When we move to dry roasting, things get really complex. Each type of dry roaster has a different heating profile. In addition, many dry roasters do not achieve uniform heating across the roaster. Data generated for oil roasting is not at all applicable to dry roasters, and each dry roaster must be individually validated.
For pistachios, dry roasting is most commonly used. Different companies will not only have different pieces of equipment but they may also have different times/temperatures that they use to achieve a certain end product quality. Validation of dry roasters is ongoing in the pistachio industry at the moment. Each company will be generating their own data for each roaster or roaster type. Most will probably hire a “thermal process authority” to do this as it is not an easy task, and it requires someone with expertise and experience with these types of validations.
Q. If raw pistachios carrying Salmonella were entering the processing plant, how likely would it be during periodic environmental testing within the plant where raw product was being handled during the processing stages for samples to test positive for Salmonella?
A. There is no answer to this question. There simply is no data.
Q: What is the significance of FDA discovering Salmonella in the Setton processing plant? Wouldn’t it be important to know exactly where the samples testing positive were taken in terms of the processing flow to make a meaningful assessment?
A: This demonstrates the presence of Salmonella in the processing facility. [Editors note: more on its relevance below]It would be useful to know this information but not critical at this point.
Q. What is the statistical/scientific significance that the Montevideo variety of Salmonella was discovered at the Setton plant in April and also in Georgia Nut Company’s testing of Setton product back in March? How scientifically significant is it that the same PFGE pattern of the Montevideo strain was discovered at both the Setton plant in April and also in the Georgia Nut Company’s testing of Setton product?
A. There are many different serovars of Salmonella. Montevideo is not uncommon but there are multiple PFGE patterns for this serovar. Finding a PFGE match between isolates from a finished product and the facility that produced the product provide further evidence that the two are linked. The fact that the organism is still in the processing facility indicates that it has been there for some time. In the 2000/2001 raw almond outbreak, investigators found the outbreak strain in the processing facility several months after the outbreak-associated lot was processed. It was also found at the huller/sheller and in the orchard. So we know that Salmonella strains can “hang out” in processing facilities and other environments.
Q. FDA said that four different strains of Salmonella (including Montevideo) were discovered in the Georgia Nut Company’s testing of Setton product in March. How common would it be to find four different strains of Salmonella in the same round of testing?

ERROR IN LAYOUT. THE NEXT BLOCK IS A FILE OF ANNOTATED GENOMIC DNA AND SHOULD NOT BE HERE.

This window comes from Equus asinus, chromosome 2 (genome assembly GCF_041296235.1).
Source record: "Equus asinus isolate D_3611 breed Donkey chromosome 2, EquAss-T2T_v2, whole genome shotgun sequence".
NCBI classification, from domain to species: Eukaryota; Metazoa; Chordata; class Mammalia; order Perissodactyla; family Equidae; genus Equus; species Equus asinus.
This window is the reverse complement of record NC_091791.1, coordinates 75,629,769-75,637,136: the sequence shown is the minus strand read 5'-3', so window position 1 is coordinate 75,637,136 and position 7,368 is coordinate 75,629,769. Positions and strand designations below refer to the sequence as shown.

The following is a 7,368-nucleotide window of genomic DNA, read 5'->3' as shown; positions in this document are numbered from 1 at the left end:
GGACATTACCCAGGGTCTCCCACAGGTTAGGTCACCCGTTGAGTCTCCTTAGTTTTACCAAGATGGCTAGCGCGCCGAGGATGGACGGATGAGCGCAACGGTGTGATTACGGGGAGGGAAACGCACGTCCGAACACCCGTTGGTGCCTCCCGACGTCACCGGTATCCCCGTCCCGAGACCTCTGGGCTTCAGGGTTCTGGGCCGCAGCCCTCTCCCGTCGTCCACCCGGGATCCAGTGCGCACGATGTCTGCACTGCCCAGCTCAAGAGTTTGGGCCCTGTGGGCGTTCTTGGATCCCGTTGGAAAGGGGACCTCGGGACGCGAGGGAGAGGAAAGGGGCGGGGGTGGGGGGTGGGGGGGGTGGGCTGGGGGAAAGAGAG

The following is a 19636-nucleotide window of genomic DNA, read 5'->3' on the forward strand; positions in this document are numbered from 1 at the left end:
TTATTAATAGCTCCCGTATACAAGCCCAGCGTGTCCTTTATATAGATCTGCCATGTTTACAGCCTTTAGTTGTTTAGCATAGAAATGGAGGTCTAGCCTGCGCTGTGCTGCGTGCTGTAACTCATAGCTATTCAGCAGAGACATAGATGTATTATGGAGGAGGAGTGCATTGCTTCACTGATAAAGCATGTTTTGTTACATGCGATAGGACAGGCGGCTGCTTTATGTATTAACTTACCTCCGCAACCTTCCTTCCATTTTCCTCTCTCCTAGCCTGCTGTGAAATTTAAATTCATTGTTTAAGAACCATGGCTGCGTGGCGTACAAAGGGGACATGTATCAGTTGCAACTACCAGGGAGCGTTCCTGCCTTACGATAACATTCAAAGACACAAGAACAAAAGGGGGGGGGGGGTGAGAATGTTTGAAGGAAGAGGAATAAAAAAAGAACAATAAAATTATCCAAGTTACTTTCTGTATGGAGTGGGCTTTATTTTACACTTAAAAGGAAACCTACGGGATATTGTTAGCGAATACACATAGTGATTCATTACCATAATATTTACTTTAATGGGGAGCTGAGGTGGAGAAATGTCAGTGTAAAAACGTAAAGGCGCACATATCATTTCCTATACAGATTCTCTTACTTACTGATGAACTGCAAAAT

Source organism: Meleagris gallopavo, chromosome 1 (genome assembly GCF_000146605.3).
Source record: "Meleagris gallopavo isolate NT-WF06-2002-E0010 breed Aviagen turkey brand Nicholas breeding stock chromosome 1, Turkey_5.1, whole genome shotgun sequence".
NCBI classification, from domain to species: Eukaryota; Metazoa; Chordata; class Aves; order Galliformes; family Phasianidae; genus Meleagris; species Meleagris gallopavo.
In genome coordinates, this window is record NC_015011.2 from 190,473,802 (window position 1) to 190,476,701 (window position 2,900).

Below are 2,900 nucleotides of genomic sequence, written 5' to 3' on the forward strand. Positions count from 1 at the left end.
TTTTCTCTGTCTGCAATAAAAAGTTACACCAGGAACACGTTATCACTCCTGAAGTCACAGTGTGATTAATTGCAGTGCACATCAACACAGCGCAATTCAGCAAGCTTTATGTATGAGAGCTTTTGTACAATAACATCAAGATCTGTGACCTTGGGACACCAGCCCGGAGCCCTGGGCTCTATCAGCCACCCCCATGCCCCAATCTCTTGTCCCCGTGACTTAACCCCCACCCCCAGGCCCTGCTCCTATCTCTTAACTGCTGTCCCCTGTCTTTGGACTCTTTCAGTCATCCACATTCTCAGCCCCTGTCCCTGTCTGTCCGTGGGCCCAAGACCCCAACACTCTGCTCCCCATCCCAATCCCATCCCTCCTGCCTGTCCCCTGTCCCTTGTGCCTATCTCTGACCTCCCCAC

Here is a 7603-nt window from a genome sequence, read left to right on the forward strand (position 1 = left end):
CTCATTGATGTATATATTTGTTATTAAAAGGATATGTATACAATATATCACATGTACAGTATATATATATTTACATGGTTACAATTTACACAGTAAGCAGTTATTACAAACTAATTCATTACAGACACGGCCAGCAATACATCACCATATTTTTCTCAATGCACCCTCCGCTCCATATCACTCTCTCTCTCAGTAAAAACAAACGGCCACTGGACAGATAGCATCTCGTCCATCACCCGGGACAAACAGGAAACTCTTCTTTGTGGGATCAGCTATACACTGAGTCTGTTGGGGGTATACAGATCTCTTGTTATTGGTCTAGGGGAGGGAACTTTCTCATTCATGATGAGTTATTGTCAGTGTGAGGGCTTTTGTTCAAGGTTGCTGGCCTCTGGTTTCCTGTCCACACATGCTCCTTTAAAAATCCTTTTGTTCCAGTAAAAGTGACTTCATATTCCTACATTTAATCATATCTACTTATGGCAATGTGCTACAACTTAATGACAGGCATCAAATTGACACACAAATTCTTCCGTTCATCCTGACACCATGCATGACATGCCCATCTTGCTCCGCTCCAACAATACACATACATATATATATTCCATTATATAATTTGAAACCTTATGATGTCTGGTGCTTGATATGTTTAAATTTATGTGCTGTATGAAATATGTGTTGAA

A. It depends. It would not be uncommon to find more than one type of Salmonella in a food product upon testing.
Q. Is it notable or inconsequential that the other three strains were not found during extensive testing at the Setton plant?
A. It is inconsequential.
Q. Is it notable or odd that Setton Pistachio had received excellent food safety ratings during regular audits from numerous reputable companies, and no one pointed out any violations of consequence?
A. There are a group of food microbiologists and food safety specialist that have been talking about the importance of Salmonella in dried foods for a long time. Unfortunately, the dogma has been that dried foods are not an issue for foodborne illness so not everyone paid attention to us.
A: More misconceptions:
1. Salmonella can’t grow in dried foods so they aren’t a problem. Actually it is true that Salmonella cannot grow in a food that is dried below a certain moisture level. However, they do survive on dried foods for very, very long periods of time. When the dried food is cooled down to refrigerated or freezer temperatures Salmonella levels will remain constant for years (another difficult concept for many people).
2. High levels of Salmonella are needed to cause illness. Not true. There are a number of outbreaks in dry foods where levels of Salmonella were documented and very low levels (10 cells or less per serving) were sufficient to cause illness. Salmonella doesn’t need to be able to multiply to cause illness.
If you couple these misconceptions with the “any kind of roasting will always eliminate Salmonella,” you can imagine that inspections/views of processing facilities for these products might have been inadequate from the perspective of Salmonella contamination. They weren’t looking for potential sources of Salmonella or for validated kill steps or for potential cross contamination points.
It is my hope that in 2009 we finally have enough evidence to convince the dried food industry that Salmonella IS an issue they should address — ALL DRIED FOODS — regardless of whether or not Salmonella has been isolated from the product and regardless of whether there has been a documented outbreak. RE-EVALUATE your safety programs with the view that Salmonella IS a potential hazard — that may just ensure it never is.
Q. This pistachio recall is massive. Does the size of the recall of Setton products seem weighted appropriately to the potential risk? What scientific methods can be employed to determine the size of a recall?